|actual excavation dig sight in Jamestowne|
What they soon realized was two things - one: there was no gold in Virginia and two: they would need to learn to survive on their own or face their mortality. Any student will tell you that in order to survive a person needs three things - food, shelter, and water. If you don't have these things you can do one of three things - adapt, move, or die. The colonists in Jamestown learned to adapt. More women arrived over the years as well as skilled laborers who could help the colony grow and prosper.
|As the rain began to fall, tarps were pulled over the sights|
Artifacts unearthed by archaeologists support this and we now understand who lived here and what their role was in the new community. While the colony began with military men, governing gentlemen, and workers, it soon expanded to included much more. Physicians, apothecaries, and surgeons all lived in the first Jamestown settlement. The pictures are from the book The Archaearium - Rediscovering Jamestown 1607-1699 by Beverly A. Straube. Cameras are not allowed in the Archaearium so it's only fair to give credit to Ms. Straube's book for her fantastic up-close shots of these rare artifacts. If you want to learn more about this site please go to www.historicjamestowne.org/the_dig/ where you can actually see video to document the dig sight.
A cooper, John Lewes helped produce barrels to ship goods to England.
|auger and croze iron|
Three blacksmiths - James Read, Richard Dale, and Peter Keffer - they helped repair tools and weapons. In some instances they melted down old tools, weapons, and armor to create new ones.
|parts of a breastplate|
A leatherworker helped make clothes more suitable for the Virginia climate.
The coppersmith helped repair damaged copper as well as create pieces to trade with the Native Americans who placed a high value on the metal.
There were 7 tailors who made other manner of clothing for the colonists. Remember there were no women to do the task, but soldiers and sailors were quite accustomed to doing this on their own. It was not unusual for a man to repair his own clothing.
Much to our surprise, bricklayers came over on the ships instead of brickmakers. They must have brought some bricks with them to make the fireplaces, but until they decided to make buildings from bricks there was no need for them. The actual first brick building wasn't until 30 years later.
Glassmakers named Adam, Francis, and Samuel arrived. No other record of last names is noted in the records or other artifacts to mention their last names. These 3 German glassmakers tried to start a glass factory. For many months they tried to make glass to send back to England. Later a glasshouse was constructed outside the fort.
Metalurgists like William Callicut, a refiner, and William Johnson, a goldsmith were there to help with the gold and silver they felt sure to find in the new colony. If they could find zinc, they could make brass which would help trade.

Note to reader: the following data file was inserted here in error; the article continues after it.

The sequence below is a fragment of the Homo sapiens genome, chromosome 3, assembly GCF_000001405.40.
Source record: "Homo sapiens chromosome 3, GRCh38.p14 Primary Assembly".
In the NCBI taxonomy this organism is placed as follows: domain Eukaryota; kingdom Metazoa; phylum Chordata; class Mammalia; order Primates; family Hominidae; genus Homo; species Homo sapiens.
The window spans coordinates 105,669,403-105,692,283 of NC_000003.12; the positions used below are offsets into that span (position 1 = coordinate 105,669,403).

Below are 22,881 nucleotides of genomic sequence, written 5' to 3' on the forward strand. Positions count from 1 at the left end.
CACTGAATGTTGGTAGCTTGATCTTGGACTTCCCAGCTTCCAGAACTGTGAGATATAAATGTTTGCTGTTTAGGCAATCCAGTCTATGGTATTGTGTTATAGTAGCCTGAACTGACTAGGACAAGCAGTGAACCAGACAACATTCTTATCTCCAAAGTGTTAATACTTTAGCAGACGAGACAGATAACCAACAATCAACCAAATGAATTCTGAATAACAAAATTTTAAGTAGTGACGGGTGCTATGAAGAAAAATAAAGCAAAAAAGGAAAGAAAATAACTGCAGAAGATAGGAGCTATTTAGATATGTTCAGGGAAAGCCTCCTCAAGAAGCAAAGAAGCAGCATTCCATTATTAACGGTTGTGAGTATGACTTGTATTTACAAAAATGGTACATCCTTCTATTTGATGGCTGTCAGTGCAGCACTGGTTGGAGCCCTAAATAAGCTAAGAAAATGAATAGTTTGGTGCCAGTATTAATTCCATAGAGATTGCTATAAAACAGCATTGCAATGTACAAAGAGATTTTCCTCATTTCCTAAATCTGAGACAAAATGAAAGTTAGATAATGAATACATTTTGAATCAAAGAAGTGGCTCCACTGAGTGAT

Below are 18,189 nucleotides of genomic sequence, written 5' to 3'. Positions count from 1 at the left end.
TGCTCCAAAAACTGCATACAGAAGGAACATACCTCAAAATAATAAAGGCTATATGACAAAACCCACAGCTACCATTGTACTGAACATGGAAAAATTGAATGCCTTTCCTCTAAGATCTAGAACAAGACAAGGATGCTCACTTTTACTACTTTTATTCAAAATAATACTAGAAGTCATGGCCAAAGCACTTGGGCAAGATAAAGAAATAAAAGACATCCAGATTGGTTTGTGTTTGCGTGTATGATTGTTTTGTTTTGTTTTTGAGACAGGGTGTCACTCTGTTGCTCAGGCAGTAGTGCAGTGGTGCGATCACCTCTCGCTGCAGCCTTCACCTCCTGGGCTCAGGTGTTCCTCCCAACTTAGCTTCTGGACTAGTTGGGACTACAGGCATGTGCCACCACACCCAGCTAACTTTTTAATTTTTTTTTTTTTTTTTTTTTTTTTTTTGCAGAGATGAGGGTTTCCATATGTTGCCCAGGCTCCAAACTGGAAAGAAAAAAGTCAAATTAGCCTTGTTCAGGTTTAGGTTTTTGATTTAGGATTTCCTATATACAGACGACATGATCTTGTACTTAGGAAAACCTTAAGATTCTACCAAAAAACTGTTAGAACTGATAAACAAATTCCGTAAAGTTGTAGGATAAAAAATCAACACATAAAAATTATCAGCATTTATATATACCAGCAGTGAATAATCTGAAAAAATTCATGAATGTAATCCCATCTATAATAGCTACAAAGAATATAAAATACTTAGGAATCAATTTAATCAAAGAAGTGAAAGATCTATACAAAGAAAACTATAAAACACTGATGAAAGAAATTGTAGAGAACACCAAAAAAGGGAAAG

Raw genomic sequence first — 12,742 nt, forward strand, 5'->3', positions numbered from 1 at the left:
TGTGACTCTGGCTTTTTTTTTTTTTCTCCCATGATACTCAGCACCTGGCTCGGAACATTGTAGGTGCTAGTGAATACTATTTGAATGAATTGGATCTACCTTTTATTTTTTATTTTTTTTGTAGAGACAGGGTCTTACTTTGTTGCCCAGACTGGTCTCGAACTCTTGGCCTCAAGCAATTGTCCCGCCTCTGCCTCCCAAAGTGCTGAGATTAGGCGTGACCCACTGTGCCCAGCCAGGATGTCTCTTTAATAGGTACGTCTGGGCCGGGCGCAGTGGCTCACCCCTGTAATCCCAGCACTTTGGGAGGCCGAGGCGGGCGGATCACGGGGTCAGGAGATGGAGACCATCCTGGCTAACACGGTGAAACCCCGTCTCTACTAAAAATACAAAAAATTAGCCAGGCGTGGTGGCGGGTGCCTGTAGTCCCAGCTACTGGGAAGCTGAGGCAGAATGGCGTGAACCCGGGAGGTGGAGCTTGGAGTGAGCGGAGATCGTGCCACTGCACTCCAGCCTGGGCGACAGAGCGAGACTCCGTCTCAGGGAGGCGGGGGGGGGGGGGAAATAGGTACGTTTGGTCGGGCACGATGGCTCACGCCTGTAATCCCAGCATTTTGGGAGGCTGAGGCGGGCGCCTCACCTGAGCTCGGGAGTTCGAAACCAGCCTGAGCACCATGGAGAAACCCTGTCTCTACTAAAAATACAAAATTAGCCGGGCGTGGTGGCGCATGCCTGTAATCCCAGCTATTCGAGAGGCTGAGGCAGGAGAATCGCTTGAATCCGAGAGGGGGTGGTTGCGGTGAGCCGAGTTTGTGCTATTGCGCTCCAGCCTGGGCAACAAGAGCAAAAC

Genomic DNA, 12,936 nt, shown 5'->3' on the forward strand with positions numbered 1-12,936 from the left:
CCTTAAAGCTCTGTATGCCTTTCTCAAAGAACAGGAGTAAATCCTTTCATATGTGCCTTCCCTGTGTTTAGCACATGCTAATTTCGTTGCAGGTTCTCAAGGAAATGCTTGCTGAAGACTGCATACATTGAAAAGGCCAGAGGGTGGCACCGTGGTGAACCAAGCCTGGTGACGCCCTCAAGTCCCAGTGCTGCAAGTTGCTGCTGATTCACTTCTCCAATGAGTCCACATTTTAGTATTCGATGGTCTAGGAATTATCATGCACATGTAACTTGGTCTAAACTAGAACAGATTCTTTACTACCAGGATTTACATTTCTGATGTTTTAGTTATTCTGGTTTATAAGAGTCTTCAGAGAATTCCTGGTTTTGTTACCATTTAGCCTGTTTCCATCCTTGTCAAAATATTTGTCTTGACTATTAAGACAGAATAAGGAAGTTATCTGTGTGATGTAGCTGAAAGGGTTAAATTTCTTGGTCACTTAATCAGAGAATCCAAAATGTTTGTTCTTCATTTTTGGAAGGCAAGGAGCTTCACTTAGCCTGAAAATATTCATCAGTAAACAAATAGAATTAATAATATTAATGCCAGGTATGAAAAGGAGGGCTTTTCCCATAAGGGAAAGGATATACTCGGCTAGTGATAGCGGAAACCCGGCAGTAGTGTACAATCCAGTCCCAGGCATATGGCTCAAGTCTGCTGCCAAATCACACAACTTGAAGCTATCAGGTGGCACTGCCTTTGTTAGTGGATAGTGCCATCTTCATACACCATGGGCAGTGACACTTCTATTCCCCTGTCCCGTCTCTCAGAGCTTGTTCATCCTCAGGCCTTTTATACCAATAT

Carpenters like William Laxon were a necessary skill. With so many forests surrounding them, someone who could make the fort and the buildings were sought after men. Once they finished building the fort, lumber was then shipped to England and became a valuable commodity.
Botanist named Johannes Fleischer arrived and cataloged the Virginia plants. Think about the delight the man must have experienced in finding plants he never saw before. Unfortunately he did not live very long and died in 1608.
A jeweler made perfect sense when the excited colonists first arrived in hopes of finding gold. Along with the metalurgists, the jeweler would have been able to take the precious metals and stones they found and create beautiful pieces of jewelry to sell in England.
Masons took the stones they found and shaped them to create buildings. Findings have shown many different stones that did even originate in Jamestown. Apparently the masons found stones elsewhere or traded for stones from far away and used them in the settlement.
Evidence of all these workers was found in the archaeological digs in the Jamestown settlement. When dreams of finding gold and jewels did not pan out, the settlers needed to decide if the area had any wealth which would make the colonists and England any money. Was this piece of land worth the risk of traveling halfway across the world? After the starving winter, many thought the effort was not worth it and packed up to leave. As their ship was departing, they spied a ship arriving with new supplies and more men. They turned around and returned to their battered settlement and decided to stay.
Once John Rolfe arrived and showed the colonists how to make tobacco, the colonists had found their new wealth. A plant became a cash crop that made men extremely wealthy, but stripped the land of nutrients. Women began to arrive to wed the men who remained and soon families were flourishing in the new world.